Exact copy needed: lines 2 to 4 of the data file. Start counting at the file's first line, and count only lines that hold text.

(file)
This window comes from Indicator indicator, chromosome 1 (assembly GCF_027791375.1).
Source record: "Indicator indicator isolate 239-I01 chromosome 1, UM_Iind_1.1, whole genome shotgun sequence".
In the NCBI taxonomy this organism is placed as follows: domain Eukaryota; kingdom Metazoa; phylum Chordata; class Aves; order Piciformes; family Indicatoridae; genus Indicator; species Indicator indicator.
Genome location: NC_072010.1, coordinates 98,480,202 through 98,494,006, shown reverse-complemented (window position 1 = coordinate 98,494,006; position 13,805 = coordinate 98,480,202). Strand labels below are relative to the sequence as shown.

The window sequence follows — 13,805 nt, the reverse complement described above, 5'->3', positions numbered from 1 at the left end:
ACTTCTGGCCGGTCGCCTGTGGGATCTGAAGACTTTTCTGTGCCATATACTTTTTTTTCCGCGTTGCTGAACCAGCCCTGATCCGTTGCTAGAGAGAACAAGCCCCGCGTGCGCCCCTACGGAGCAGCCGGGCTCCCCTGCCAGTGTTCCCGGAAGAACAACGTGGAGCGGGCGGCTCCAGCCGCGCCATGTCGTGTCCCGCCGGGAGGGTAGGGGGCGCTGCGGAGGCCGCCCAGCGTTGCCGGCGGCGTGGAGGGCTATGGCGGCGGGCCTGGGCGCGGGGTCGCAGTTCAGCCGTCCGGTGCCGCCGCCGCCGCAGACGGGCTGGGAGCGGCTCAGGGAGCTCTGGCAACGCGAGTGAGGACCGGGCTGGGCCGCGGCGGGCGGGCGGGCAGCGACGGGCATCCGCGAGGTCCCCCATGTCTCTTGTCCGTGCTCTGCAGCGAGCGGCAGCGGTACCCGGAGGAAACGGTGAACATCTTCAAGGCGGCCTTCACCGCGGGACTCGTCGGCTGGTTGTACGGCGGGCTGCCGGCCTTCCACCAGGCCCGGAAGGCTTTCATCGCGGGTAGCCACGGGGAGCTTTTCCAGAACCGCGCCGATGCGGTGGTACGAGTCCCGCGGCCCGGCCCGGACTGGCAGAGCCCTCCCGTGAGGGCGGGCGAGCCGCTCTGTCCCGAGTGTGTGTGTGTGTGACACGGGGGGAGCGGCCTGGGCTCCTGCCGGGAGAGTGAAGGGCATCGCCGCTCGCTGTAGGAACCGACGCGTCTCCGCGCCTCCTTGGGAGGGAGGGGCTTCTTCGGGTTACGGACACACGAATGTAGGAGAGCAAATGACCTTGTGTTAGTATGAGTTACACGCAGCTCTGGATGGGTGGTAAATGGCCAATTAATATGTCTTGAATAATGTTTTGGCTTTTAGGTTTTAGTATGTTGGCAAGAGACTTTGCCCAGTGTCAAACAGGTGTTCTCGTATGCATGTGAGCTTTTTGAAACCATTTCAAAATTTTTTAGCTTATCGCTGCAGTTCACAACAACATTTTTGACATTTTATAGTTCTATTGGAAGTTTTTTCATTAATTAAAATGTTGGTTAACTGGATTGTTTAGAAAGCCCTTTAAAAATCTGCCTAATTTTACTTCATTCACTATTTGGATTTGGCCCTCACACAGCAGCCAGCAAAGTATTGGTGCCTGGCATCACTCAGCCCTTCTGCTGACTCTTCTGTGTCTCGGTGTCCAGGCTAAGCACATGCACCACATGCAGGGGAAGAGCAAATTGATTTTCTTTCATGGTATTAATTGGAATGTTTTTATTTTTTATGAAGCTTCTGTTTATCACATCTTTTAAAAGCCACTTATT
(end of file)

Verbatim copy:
Source record: "Indicator indicator isolate 239-I01 chromosome 1, UM_Iind_1.1, whole genome shotgun sequence".
In the NCBI taxonomy this organism is placed as follows: domain Eukaryota; kingdom Metazoa; phylum Chordata; class Aves; order Piciformes; family Indicatoridae; genus Indicator; species Indicator indicator.
Genome location: NC_072010.1, coordinates 98,480,202 through 98,494,006, shown reverse-complemented (window position 1 = coordinate 98,494,006; position 13,805 = coordinate 98,480,202). Strand labels below are relative to the sequence as shown.